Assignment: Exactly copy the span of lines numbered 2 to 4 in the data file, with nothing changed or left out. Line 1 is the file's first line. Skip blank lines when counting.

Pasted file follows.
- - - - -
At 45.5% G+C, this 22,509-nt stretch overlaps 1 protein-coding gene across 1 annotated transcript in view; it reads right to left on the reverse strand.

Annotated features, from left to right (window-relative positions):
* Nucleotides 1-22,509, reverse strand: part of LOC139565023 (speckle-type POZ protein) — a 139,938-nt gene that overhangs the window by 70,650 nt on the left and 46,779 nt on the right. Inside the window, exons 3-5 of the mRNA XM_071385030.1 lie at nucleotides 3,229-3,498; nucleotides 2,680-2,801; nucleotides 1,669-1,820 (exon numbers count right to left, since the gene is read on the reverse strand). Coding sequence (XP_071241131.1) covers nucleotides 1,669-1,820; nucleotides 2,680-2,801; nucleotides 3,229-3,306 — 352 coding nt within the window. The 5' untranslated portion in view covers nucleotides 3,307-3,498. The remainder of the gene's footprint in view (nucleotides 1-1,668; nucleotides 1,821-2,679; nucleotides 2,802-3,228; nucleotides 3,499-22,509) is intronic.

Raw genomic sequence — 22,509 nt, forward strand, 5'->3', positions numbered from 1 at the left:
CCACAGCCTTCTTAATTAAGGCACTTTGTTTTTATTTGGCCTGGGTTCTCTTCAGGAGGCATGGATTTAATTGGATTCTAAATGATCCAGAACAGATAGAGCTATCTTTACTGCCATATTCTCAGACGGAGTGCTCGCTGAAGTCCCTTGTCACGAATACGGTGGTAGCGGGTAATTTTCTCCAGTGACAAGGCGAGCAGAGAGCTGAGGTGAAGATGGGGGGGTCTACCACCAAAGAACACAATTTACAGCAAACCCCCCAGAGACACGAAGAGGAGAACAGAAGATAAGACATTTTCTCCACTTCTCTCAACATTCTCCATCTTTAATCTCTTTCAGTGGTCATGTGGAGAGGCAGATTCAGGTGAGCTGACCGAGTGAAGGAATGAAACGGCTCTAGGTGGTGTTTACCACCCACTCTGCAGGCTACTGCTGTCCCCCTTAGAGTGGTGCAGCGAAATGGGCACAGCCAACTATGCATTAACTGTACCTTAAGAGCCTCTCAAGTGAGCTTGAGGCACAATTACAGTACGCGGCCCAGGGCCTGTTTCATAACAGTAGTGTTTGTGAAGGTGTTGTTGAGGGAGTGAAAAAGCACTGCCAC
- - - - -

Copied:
Annotated features, from left to right (window-relative positions):
* Nucleotides 1-22,509, reverse strand: part of LOC139565023 (speckle-type POZ protein) — a 139,938-nt gene that overhangs the window by 70,650 nt on the left and 46,779 nt on the right. Inside the window, exons 3-5 of the mRNA XM_071385030.1 lie at nucleotides 3,229-3,498; nucleotides 2,680-2,801; nucleotides 1,669-1,820 (exon numbers count right to left, since the gene is read on the reverse strand). Coding sequence (XP_071241131.1) covers nucleotides 1,669-1,820; nucleotides 2,680-2,801; nucleotides 3,229-3,306 — 352 coding nt within the window. The 5' untranslated portion in view covers nucleotides 3,307-3,498. The remainder of the gene's footprint in view (nucleotides 1-1,668; nucleotides 1,821-2,679; nucleotides 2,802-3,228; nucleotides 3,499-22,509) is intronic.

Raw genomic sequence — 22,509 nt, forward strand, 5'->3', positions numbered from 1 at the left: